Unicorns and Bongo Drums
A herd of children dressed in unicorn outfits galloped past Maggie, their tails and manes flowing wildly as they whinnied and hooted.
“”Puffbeam, you’re such a silly narner,” said Pansygrain. “Unicorns don’t hoot. That was last week when we were wise owls.”
The children’s Saturday event organizer dashed along beside them carrying a pretend whip made from streamers.
“Pansygrain Plumhug! Leave Puffbeam alone. If he wants to hoot, let him. After all, we don’t know what sounds real unicorns made when they roamed the forests.”
Pansygrain snorted. “There’s no such thing as unicorns, anyway.” Disgruntled, she threw down her mask and tore off the spiraling horn held atop her head with elastic.
“Get back in the herd right now!” Moonpuddle, the organizer, was fraught. The warm sunshine and exertion of galloping left her dizzy and short-tempered. She waved her whip in dismay.
“I’m telling my dad on you Moonpuddle.” Pansygrain screwed her face into an ugly grimace. “Violence and weapons are only used by bad people who oppress minorities. Come on unicorns! United we stand against oppression!”
The unicorns rebelled by running amok through the town, baying and screeching as they hot-footed it out of sight around the bend.
“I saw what happened,” said Maggie, who had, by now, caught-up with Moonpuddle. Moonpuddle sunk down to perch on the decorative stone-edging of a flower patch at the side of the street.
“The little darling’s father is on the children’s committee. He will probably vote me out. Or worse. He will put me in charge of tea-breaks instead of Saturday outings. Mind you,” sniffed Moonpuddle, “perhaps that will be a good thing. I’m running out of ideas for fancy dress.”
Maggie looked concerned for a moment. “Are they safe? The children, on their own?”
“Yes. I expect so,” replied Moonpuddle. “They do this now and then. Last time they ran off, they were dressed as pagan Gods and Goddesses. They sat in the parking lot and collected money from tourists who thought the kids were sightseer attractions sent to welcome them. Sagehug and Flintwillow made over fifty dollars each.”
“That was lucrative,” said Maggie, squinting at the sun.
“Yes. They made more money between them than I get paid in a week creating dream-catchers.”
Maggie looked thoughtful for a moment before asking, “What’s a dream-catcher?”
“Indian tribes used them to protect their children from nightmares. They hung the dream-catchers above the kid’s beds to snare bad dreams, which evaporated in the morning light. Only beautiful dreams could get through the web in the night before trickling down onto the sleeping children below.”
“That’s beautifu…, “ before Maggie could finish speaking her voice was drowned by bongo drums thundering a rhythmic African tune. The man playing the drums was sat next to Moonpuddle. His dreadlocks tossed and spun across his face as he shook his head to the beat. Dried mud caked his skin, and the red and yellow beads at the end of each dreadlock slapped his cheeks as he moved.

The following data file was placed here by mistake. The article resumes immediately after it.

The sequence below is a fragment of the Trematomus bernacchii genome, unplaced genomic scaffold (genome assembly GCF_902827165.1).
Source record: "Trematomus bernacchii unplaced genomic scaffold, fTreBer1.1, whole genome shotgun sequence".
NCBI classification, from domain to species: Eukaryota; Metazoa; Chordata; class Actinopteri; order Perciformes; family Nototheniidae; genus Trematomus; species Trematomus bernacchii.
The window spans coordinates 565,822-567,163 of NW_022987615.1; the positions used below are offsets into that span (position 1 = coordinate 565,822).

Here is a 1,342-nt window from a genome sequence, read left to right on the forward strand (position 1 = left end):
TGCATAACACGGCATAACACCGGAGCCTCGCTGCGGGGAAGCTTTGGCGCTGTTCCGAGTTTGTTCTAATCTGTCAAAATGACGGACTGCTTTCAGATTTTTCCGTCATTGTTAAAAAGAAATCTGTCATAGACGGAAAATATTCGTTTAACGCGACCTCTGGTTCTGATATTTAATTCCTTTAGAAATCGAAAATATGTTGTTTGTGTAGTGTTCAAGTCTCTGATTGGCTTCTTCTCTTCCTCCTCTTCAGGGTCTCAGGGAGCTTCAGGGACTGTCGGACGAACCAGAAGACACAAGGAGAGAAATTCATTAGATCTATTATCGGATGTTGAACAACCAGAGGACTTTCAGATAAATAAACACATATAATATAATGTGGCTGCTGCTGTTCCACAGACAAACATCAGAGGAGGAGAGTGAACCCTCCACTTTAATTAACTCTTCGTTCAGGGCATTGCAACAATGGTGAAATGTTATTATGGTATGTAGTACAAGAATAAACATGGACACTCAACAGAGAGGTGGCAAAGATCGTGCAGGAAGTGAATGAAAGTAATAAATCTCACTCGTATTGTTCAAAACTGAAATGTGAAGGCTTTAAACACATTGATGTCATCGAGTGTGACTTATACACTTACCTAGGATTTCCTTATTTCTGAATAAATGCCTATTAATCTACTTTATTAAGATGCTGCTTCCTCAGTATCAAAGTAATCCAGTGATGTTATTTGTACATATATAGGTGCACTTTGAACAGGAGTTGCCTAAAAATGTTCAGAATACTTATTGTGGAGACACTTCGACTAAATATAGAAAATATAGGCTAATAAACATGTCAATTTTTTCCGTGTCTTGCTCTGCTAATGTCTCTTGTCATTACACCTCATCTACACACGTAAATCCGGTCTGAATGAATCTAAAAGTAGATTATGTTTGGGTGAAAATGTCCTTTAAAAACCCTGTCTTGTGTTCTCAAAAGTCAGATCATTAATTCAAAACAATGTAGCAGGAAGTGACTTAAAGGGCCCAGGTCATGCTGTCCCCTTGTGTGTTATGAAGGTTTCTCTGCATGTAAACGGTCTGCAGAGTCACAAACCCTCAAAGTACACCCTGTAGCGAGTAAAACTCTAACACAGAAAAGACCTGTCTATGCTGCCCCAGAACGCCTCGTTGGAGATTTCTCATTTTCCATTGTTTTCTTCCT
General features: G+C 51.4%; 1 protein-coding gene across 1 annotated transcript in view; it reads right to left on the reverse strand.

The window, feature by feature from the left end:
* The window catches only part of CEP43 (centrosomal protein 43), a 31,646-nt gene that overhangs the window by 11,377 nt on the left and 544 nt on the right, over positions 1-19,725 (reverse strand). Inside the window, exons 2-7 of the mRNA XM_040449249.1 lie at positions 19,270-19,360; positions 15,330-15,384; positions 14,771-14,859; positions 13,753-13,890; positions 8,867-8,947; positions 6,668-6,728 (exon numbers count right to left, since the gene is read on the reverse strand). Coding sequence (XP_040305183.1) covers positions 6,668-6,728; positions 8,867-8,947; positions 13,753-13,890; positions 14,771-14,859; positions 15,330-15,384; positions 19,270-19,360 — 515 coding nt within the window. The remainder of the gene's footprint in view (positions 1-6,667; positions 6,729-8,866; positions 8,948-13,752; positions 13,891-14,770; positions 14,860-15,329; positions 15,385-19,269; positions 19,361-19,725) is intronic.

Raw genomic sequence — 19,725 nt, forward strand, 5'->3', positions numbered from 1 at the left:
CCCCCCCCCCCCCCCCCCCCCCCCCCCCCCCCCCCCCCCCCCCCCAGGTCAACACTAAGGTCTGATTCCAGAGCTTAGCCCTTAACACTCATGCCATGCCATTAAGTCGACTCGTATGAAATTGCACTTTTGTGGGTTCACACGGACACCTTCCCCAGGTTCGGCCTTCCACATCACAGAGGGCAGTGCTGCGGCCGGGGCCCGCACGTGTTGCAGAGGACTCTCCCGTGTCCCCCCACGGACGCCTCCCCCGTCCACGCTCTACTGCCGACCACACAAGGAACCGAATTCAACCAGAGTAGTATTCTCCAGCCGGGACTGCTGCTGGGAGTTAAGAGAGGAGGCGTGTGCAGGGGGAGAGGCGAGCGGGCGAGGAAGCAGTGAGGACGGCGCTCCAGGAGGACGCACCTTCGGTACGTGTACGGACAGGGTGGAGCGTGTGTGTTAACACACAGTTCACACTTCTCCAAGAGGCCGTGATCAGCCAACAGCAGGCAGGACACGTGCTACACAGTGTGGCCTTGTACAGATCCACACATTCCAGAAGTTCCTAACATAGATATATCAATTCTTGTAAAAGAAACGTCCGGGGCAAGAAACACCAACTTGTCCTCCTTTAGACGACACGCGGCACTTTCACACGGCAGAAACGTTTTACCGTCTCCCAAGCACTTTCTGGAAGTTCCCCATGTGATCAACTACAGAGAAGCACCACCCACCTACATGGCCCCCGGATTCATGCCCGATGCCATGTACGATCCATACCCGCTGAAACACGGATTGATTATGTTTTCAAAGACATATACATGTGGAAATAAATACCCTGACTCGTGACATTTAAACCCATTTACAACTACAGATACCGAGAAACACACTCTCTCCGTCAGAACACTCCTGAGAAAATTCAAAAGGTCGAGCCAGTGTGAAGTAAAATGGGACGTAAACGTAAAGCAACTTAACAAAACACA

Maggie got ready to go and gestured to Moonpuddle to join her. “Let’s enjoy a dandelion coffee over there,” she mouthed, pointing to a cafe across the street.
Once inside she asked Moonpuddle if she knew of a guru in the area. However, Moonpuddle didn’t.
“Hang on though… there’s a local tarot reader. Of course she can read the animal cards instead if you want a favorable reading. The animal cards are always kind either way up.”
Maggie sighed. “No. I’m looking for a guru. A super-oracle. Not the type who tells the future so much as the kind who teaches spiritual lessons about life.”
“Oh, exclaimed Moonpuddle. Wouldn’t hurt to have your cards read though. Zora Zutonia, the fortune teller, might predict where you can find your guru.”
“Okay. If she works nearby, I’ll give it a whorl. Can I ask you one thing first?”
“Fire away. I understand tarot cards. I can tell you lots about the Tower because it’s always featured in my life and…”
“No. It’s about the interesting names of people in Totnes. They are, well, different aren’t they? I mean, Moonpuddle is an unusual name for a start.”
“Ah! Yes. That’s not my given name. When I was born my parents called me Annie. In fact, that’s the name I was known by until recently, when magical names became all the rage. A magical name has more power and meaning than a regular name.”
“So what does Moonpuddle mean?” Maggie was fascinated.
“Um. Well it’s embarrassing to tell you the truth. There was a full moon one night, and I was crouched behind the holly bush down by the river, about to…”
“Oh, I get the drift,” said Maggie who didn’t want to hear the tale in fine detail. I suppose people spotted you and gave you an apt name?”
“That’s right, and very lucky I am to have such a splendid title. You ought to get one yourself.”
“That’s wonderful, Moonpuddle. Would you like to join my friend and I for a picnic before we visit Madame Zutonia?”
Part four coming soon!
Copyright © 2018 Bridget Webber. All rights reserved